Dark Souls II’s relentlessly unforgiving nature drives its superlative power fantasy
Players in Dark Souls II can summon allies – who appear as white ghostly characters – to help them defeat bosses and clear areas throughout the game and can also have their session invaded by other players who try to kill them. Courtesy of From Software
Game: Dark Souls II
Platform: PlayStation 3 [Reviewed], Xbox 360 and PC
Developer: From Software
Publisher: Namco Bandai Games
Released: March 11 for PlayStation 3 and Xbox 360; April 25 for PC
Dark Souls is like a psychologically abusive relationship.
It entrances you with its sense of challenge, adventure and power, but is eventually depleting. It tears you down time and again but keeps you coming back for more.
It is an addictive cycle that's hard to break and even more gratifying to overcome.
As fans of the series know, Dark Souls thrives on providing players with a never-ending sense of challenge, allowing players to return to cleared areas levels later to lay waste to the enemies that once destroyed them - fulfilling the game's power fantasy.
Many games teach players how to swim before letting them make their way to the deep end, but Dark Souls plunges players into the deep end and forces them to figure out how to swim on their own.
Players might briefly find success, but it doesn't take long for the game to force them into witnessing the visceral loss of all their progress at the hands of one of the game's earliest bosses, and for the game to fracture their confidence in beating it.
Though Dark Souls II has a few tutorials and characters throughout it that help the player understand the game's core elements, it certainly isn't easier than its predecessors. It quickly becomes another unnerving reminder of humanity's frailty, even in the treacherous, decaying, clandestine and fantastical land of Drangleic - the game's setting.
The game starts with the player's character awakening in "Things Betwixt" - the first area of the game - with no memory of his or her former self. The character is cursed with an insatiable need to acquire souls, particularly those of the game's four grand bosses that might lift the curse.
Souls act as currency for everything in the game including weapons, armor, spells, potions, upgrades and level-ups. And though collecting them from the bodies of hundreds of slain foes is remarkably satisfying, it can also be heartbreakingly infuriating to lose tens of thousands of them at a time when you die.
Death in Dark Souls II is certain - it will likely happen hundreds of times in a play-through - and causes a player to drop all of his or her souls. The dropped souls can be collected if the player makes it back to where he or she died, but if the player dies again, those souls are lost forever.
At the game's onset, spending souls to minimize the risk of losing them is easy with levels and items costing little. After a while, however, the game forces players to carry increasingly sizeable number of souls and face the game's cruelty head on. Between traps, bosses, enemies and other players invading your session to try to kill you, the game's propensity for being unforgiving and relentless finds plenty of chances to assert itself.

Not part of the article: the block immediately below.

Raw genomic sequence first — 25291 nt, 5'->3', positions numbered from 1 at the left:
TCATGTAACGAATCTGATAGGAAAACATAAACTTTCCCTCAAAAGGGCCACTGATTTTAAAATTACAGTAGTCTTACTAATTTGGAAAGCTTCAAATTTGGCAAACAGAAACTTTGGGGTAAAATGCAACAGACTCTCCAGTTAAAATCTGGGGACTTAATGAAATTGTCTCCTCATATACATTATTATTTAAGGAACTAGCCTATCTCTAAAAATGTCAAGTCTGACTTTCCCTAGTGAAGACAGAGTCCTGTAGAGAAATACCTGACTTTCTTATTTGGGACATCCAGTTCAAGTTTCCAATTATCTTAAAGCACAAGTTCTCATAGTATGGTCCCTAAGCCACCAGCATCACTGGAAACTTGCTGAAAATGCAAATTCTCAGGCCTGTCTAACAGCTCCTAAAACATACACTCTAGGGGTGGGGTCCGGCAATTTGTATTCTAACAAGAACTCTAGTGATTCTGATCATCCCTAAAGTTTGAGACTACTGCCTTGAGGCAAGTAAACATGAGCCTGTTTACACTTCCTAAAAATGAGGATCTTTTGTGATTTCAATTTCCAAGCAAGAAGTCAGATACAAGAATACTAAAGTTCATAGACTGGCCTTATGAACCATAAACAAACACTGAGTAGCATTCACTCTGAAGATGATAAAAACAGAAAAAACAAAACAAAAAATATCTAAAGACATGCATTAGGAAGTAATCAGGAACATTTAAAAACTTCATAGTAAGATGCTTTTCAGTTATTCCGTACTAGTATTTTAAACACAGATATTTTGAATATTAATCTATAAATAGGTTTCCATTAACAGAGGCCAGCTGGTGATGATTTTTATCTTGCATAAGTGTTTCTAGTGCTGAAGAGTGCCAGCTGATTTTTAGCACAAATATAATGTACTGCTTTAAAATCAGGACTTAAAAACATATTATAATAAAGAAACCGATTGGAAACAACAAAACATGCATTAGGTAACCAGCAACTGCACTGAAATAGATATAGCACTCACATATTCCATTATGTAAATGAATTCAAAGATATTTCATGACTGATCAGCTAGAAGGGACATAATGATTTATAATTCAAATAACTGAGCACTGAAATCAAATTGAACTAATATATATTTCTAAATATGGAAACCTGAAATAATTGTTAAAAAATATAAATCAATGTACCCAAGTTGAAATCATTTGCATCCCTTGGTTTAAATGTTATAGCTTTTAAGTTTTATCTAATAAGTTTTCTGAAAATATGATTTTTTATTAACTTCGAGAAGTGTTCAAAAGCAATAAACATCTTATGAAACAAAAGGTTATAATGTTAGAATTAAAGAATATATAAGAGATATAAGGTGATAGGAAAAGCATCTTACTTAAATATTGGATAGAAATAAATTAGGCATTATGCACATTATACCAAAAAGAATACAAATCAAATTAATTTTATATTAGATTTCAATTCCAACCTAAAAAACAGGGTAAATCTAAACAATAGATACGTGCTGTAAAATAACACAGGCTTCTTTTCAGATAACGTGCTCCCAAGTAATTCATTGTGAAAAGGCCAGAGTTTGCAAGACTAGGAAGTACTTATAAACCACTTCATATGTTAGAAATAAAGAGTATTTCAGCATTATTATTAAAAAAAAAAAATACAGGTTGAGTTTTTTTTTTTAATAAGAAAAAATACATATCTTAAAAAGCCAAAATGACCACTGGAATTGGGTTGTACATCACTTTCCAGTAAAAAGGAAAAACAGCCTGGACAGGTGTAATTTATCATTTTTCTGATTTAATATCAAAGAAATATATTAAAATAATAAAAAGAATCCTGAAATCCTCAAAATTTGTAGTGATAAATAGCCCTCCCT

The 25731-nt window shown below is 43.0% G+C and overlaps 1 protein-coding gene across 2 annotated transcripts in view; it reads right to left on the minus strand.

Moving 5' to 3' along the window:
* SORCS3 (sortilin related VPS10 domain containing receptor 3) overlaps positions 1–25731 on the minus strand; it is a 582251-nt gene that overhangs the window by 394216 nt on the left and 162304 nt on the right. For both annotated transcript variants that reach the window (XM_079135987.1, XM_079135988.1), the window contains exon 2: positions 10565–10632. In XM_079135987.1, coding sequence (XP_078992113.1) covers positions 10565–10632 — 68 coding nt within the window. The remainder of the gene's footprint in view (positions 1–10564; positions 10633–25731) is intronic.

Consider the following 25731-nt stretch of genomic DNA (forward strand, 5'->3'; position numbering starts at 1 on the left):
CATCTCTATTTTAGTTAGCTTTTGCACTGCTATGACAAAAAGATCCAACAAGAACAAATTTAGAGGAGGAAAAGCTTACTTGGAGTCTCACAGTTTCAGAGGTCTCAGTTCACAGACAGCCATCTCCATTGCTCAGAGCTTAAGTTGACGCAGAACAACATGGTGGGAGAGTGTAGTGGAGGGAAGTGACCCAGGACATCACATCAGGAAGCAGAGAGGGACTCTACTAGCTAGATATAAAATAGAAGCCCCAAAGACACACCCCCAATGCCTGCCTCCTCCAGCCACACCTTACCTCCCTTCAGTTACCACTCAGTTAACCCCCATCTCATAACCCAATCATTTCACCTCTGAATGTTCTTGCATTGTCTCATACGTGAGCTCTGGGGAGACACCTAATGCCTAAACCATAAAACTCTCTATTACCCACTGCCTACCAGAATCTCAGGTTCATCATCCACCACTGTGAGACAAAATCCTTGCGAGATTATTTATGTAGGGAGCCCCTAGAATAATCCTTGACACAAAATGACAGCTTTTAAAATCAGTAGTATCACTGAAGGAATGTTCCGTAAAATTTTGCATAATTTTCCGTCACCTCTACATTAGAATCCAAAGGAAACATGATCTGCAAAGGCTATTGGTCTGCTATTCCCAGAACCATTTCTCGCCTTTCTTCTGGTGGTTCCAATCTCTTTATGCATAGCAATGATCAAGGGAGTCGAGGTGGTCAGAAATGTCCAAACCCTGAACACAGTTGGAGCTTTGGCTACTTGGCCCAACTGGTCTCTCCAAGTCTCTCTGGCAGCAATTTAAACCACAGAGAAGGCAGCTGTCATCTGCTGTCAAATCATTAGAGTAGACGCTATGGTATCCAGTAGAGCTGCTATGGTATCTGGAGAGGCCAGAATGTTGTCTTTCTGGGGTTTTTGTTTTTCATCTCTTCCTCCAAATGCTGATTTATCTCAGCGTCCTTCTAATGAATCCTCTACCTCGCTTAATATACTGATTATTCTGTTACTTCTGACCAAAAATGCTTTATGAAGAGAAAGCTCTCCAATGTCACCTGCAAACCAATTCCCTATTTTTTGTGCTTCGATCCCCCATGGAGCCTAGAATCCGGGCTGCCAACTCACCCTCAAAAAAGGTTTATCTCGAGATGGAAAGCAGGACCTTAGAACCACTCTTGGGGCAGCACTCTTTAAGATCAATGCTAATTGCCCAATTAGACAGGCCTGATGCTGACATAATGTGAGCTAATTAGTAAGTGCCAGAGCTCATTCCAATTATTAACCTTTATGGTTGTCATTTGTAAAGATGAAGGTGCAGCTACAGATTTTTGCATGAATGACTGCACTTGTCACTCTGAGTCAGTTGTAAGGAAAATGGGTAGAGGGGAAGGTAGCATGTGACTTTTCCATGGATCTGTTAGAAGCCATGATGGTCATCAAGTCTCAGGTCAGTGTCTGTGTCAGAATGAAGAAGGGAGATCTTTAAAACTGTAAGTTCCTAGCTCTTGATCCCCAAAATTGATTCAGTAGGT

But the utter satisfaction of seeing "victory achieved" pop up on the screen after clearing an area and killing the boss that has, time after time, defeated the player is something few games can match.
Dozens of levels later, going back through earlier parts of the game and obliterating enemies that once singlehandedly slaughtered the player furthers this sense of satisfaction and the game's power fantasy, which thrive on overcoming its inherently challenging design.
This becomes more rewarding as players progress through the game and encounter previously defeated bosses who have become less important enemies scattered throughout each level.
Dark Souls II amps up almost every aspect of the original Dark Souls with a larger, more detailed and varying world, more types of enemies and more bosses for players to conquer. The game improves online play and adds features like a fast travel system.
Those improvements keep the game's grueling atmosphere at bay by constantly leaving the player with something new to discover - even when it leads to an untimely demise at the hands of an enemy far too powerful for the player's level in the game.
Despite Dark Souls II's length, which can take 40 to 100 hours to complete per play-through, the never-ending sense of uneasiness and challenge never impedes on the game's sense of adventure.
It may be hard, even infuriating, but the gratification of completing Dark Soul II is well worth the countless hours it will take.
Don't give up.
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